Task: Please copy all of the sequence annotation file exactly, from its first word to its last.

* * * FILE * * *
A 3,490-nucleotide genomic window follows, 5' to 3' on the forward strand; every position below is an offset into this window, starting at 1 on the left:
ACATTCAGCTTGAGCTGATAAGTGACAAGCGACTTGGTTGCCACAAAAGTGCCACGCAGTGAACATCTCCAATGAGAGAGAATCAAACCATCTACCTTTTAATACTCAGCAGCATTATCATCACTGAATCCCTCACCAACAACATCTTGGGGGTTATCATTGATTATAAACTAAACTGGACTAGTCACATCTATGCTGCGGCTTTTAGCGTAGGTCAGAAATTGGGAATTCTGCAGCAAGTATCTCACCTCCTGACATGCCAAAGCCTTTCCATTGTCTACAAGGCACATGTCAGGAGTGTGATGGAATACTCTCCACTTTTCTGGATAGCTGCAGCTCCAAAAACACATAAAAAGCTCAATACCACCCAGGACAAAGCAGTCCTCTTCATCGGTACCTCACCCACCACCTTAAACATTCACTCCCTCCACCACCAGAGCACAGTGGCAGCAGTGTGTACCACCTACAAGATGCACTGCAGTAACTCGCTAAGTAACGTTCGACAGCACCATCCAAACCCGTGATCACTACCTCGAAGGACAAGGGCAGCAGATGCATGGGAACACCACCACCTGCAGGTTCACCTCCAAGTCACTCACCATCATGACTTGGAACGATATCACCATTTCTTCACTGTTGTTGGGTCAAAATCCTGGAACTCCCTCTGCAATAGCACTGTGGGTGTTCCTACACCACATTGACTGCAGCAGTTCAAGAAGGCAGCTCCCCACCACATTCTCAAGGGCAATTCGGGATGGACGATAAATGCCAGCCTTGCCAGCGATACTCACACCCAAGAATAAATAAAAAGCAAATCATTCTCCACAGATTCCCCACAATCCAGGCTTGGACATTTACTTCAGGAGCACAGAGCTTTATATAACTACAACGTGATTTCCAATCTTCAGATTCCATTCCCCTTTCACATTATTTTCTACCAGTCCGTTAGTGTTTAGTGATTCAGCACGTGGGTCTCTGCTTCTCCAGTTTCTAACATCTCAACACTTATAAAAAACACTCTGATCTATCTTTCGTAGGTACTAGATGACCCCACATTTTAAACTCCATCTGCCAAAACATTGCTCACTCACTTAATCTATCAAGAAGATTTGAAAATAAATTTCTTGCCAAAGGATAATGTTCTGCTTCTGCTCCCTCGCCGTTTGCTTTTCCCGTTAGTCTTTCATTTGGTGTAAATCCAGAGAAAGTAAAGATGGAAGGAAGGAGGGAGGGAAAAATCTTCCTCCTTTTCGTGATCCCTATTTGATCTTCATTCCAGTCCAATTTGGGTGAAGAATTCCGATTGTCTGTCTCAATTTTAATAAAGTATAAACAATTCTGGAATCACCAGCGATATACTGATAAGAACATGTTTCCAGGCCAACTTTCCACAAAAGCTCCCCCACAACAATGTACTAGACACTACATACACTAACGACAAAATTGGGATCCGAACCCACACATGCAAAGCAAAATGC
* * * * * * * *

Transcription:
A 3,490-nucleotide genomic window follows, 5' to 3' on the forward strand; every position below is an offset into this window, starting at 1 on the left:
ACATTCAGCTTGAGCTGATAAGTGACAAGCGACTTGGTTGCCACAAAAGTGCCACGCAGTGAACATCTCCAATGAGAGAGAATCAAACCATCTACCTTTTAATACTCAGCAGCATTATCATCACTGAATCCCTCACCAACAACATCTTGGGGGTTATCATTGATTATAAACTAAACTGGACTAGTCACATCTATGCTGCGGCTTTTAGCGTAGGTCAGAAATTGGGAATTCTGCAGCAAGTATCTCACCTCCTGACATGCCAAAGCCTTTCCATTGTCTACAAGGCACATGTCAGGAGTGTGATGGAATACTCTCCACTTTTCTGGATAGCTGCAGCTCCAAAAACACATAAAAAGCTCAATACCACCCAGGACAAAGCAGTCCTCTTCATCGGTACCTCACCCACCACCTTAAACATTCACTCCCTCCACCACCAGAGCACAGTGGCAGCAGTGTGTACCACCTACAAGATGCACTGCAGTAACTCGCTAAGTAACGTTCGACAGCACCATCCAAACCCGTGATCACTACCTCGAAGGACAAGGGCAGCAGATGCATGGGAACACCACCACCTGCAGGTTCACCTCCAAGTCACTCACCATCATGACTTGGAACGATATCACCATTTCTTCACTGTTGTTGGGTCAAAATCCTGGAACTCCCTCTGCAATAGCACTGTGGGTGTTCCTACACCACATTGACTGCAGCAGTTCAAGAAGGCAGCTCCCCACCACATTCTCAAGGGCAATTCGGGATGGACGATAAATGCCAGCCTTGCCAGCGATACTCACACCCAAGAATAAATAAAAAGCAAATCATTCTCCACAGATTCCCCACAATCCAGGCTTGGACATTTACTTCAGGAGCACAGAGCTTTATATAACTACAACGTGATTTCCAATCTTCAGATTCCATTCCCCTTTCACATTATTTTCTACCAGTCCGTTAGTGTTTAGTGATTCAGCACGTGGGTCTCTGCTTCTCCAGTTTCTAACATCTCAACACTTATAAAAAACACTCTGATCTATCTTTCGTAGGTACTAGATGACCCCACATTTTAAACTCCATCTGCCAAAACATTGCTCACTCACTTAATCTATCAAGAAGATTTGAAAATAAATTTCTTGCCAAAGGATAATGTTCTGCTTCTGCTCCCTCGCCGTTTGCTTTTCCCGTTAGTCTTTCATTTGGTGTAAATCCAGAGAAAGTAAAGATGGAAGGAAGGAGGGAGGGAAAAATCTTCCTCCTTTTCGTGATCCCTATTTGATCTTCATTCCAGTCCAATTTGGGTGAAGAATTCCGATTGTCTGTCTCAATTTTAATAAAGTATAAACAATTCTGGAATCACCAGCGATATACTGATAAGAACATGTTTCCAGGCCAACTTTCCACAAAAGCTCCCCCACAACAATGTACTAGACACTACATACACTAACGACAAAATTGGGATCCGAACCCACACATGCAAAGCAAAATGC